AP Golf Writer
AUGUSTA, Ga. (AP) -- Arnold Palmer never had an easy time winning majors until the last one.
This is the 50th anniversary of Palmer going wire to wire in the 1964 Masters to win by six shots, giving him a record four green jackets. It was his seventh major, significant because it tied him with some of the greats in the game: Harry Vardon, Bobby Jones, Gene Sarazen and Sam Snead. Two more and he could have tied Ben Hogan. Four more majors would have put him alongside Walter Hagen.
Palmer was only 34. He was the King. He was on a roll, winning roughly one of every three majors.
He never won another one.
"Well, of course you never think you're going to be at your last stop," Palmer said last week. "But it was great. I suppose that psychologically I had accomplished maybe more than I even realized by winning the Masters and walking up the 18th hole comfortably. That was something that was truly great for me."
Tiger Woods was 32 when he won his last major.
Through all these years, Woods has only been linked with Jack Nicklaus when the conversation turns to the majors. They are the only players to win the career Grand Slam three times over. The endless chatter is whether Woods will break the Nicklaus benchmark of 18 majors.
Is it even remotely possible that Woods, much like Palmer, already has won his last major?
Palmer went on to win 19 more times on the PGA Tour. He should have won at least one major and could have won more. Palmer famously lost a seven-shot lead on the back nine of Olympic Club in the 1966 U.S. Open, and then was beaten by Billy Casper in a playoff. He had close calls in 1964 and 1968 at the PGA Championship, the one major that kept him from a career Grand Slam.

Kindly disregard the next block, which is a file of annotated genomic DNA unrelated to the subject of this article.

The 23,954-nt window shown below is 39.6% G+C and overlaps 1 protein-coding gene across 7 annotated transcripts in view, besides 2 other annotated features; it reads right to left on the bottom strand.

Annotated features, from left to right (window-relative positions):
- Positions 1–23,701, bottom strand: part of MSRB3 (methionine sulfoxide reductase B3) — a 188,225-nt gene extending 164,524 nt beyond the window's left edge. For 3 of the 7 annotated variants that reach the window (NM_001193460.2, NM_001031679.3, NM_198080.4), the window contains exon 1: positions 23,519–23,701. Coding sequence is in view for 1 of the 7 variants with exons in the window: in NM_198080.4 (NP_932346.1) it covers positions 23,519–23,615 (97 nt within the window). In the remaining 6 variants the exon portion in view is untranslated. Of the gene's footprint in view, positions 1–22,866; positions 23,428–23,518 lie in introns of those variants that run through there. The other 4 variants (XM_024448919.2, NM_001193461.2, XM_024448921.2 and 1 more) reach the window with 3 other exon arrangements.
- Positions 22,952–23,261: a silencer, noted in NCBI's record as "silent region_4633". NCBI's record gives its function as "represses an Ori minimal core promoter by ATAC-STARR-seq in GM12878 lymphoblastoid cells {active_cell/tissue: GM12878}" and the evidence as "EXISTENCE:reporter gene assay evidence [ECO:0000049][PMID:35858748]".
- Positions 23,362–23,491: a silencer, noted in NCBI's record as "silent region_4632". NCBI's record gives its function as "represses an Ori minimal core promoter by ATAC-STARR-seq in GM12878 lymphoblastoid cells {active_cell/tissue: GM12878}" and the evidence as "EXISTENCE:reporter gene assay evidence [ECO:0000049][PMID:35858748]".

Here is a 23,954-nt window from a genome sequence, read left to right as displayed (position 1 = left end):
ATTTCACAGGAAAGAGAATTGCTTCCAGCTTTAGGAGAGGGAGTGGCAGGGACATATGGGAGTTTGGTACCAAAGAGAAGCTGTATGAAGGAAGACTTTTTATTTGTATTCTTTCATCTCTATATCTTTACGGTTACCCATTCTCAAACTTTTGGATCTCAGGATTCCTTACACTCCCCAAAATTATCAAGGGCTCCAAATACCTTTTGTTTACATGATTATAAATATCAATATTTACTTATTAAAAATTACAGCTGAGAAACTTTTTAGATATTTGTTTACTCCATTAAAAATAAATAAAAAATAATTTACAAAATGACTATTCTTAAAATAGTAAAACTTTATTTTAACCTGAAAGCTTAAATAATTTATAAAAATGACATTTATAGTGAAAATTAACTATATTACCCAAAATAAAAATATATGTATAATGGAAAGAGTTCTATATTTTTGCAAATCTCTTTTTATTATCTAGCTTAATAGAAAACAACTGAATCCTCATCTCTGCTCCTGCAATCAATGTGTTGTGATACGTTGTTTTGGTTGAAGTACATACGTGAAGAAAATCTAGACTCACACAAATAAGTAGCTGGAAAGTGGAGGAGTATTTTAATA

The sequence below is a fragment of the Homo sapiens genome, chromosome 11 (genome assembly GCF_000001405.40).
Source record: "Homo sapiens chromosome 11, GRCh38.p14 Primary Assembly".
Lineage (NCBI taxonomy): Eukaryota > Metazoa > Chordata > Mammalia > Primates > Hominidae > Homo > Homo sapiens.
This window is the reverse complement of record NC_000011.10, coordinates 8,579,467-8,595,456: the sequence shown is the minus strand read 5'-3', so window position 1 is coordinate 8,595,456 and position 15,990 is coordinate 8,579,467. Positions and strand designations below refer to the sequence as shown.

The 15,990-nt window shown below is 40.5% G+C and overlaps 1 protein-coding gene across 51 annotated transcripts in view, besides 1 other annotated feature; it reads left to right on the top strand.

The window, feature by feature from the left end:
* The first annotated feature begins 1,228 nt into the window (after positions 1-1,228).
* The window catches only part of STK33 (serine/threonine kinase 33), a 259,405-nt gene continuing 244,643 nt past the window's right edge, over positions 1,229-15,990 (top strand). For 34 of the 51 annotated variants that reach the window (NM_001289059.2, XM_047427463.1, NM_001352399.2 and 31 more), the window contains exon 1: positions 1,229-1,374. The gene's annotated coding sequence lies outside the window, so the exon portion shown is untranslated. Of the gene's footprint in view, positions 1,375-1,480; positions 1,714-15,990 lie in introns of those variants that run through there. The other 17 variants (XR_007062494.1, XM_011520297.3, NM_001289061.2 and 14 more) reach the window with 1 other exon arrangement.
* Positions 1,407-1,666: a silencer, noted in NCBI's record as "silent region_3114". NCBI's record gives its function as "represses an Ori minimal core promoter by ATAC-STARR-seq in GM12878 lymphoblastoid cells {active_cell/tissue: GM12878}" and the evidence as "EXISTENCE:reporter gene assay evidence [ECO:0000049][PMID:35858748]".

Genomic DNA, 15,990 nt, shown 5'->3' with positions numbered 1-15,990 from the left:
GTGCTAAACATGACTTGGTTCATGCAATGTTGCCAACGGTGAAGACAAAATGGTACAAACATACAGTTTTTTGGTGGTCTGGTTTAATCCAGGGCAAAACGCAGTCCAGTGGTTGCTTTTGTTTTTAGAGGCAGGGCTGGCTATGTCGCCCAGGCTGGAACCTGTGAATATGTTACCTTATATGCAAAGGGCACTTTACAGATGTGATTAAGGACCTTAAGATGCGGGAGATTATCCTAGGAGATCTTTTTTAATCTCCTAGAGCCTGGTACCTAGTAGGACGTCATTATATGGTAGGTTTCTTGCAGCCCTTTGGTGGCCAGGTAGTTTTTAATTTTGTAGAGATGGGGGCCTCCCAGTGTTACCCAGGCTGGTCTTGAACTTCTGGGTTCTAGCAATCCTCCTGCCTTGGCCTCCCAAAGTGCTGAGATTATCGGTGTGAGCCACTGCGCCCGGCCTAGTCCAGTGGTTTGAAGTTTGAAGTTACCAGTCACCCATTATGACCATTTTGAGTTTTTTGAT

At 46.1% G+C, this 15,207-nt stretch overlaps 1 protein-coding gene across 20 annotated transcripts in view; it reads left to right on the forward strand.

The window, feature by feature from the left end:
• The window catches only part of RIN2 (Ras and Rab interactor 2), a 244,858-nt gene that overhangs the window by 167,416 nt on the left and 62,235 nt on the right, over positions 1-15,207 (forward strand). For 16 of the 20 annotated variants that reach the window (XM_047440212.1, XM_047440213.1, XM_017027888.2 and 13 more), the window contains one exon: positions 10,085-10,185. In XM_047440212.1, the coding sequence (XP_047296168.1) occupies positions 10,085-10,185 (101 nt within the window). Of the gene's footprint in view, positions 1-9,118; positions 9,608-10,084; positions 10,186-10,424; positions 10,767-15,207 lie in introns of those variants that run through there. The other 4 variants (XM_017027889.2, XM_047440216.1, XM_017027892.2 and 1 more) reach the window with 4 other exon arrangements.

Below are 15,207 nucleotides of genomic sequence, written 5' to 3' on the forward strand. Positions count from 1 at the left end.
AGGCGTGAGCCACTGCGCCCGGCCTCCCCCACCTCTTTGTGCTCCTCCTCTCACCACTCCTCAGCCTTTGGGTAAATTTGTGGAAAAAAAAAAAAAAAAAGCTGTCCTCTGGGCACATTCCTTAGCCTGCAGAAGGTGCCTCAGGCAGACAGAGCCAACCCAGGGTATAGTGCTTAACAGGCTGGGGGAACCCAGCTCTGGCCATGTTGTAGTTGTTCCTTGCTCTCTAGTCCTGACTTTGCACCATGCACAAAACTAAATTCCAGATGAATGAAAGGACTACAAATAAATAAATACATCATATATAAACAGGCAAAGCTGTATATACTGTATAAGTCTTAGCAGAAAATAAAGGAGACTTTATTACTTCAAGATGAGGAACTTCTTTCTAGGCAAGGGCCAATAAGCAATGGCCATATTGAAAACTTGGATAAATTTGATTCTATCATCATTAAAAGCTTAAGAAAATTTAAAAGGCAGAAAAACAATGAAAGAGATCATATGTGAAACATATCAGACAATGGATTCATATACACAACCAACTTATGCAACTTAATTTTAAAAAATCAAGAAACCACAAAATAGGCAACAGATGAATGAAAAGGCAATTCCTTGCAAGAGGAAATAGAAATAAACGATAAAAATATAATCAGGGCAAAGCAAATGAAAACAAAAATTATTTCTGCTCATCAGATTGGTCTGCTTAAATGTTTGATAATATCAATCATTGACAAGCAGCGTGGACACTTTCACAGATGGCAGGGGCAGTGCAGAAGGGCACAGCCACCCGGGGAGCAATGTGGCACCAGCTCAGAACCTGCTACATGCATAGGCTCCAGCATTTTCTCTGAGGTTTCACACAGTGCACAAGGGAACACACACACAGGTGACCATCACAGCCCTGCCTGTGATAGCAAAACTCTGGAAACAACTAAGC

Unlike Woods, he wasn't the best in the world when he stopped winning majors.
Woods captured his 14th major in the 2008 U.S. Open at Torrey Pines. That was six years ago, and so much has happened since, on and off the golf course. The knee surgery. The collapse of his marriage and change in his appeal. Another swing change under a third coach. More injuries.
And he no longer seems to make clutch putts, which might be worse than an injury.
Woods has won 14 times, two Jack Nicklaus awards as PGA Tour player of the year and one FedEx Cup title since his last major. He is still No. 1, not only in the world ranking but in the eyes of his peers.
Speculation about his future in the majors is fueled by this being the golden anniversary of Palmer's last major at Augusta National, and the fact Woods isn't here. He had surgery last week on his back to relieve a pinched nerve that has been bothering him for longer that he cares to reveal.
Woods won't return until this summer. No telling how many more majors he will miss before he is healthy enough to compete at a high level. His age suggests he is in his prime, but add five surgeries to those 38 years and he seems older.
It's foolish to suggest Woods won't win another major. If nothing else he can win one just as easily as Justin Rose did at the U.S. Open or Jason Dufner did at the PGA Championship -- not because of who they are or what they were ranked, but simply because they are very good players and it happened to be their week.
Phil Mickelson won a British Open last year when he was 42. Yes, Woods can win another major and probably will.
But there was a time when "probably" wasn't part of the equation.
"I probably would have put every last dollar I had on the gamble that he would break Jack's record pre-2009," Graeme McDowell said. "Now, slightly longer odds. I'm not quite sure I'd put every dollar I had on it now."
McDowell has seen enough of Woods and the shots he could hit to never rule him out. But he has a good eye for the landscape. McDowell believes 30 percent of the challenge for Woods will be physical and the other 70 percent will be the field. The competition has never been this deep.
What made it tougher on Palmer, more than anything, was the arrival of Nicklaus.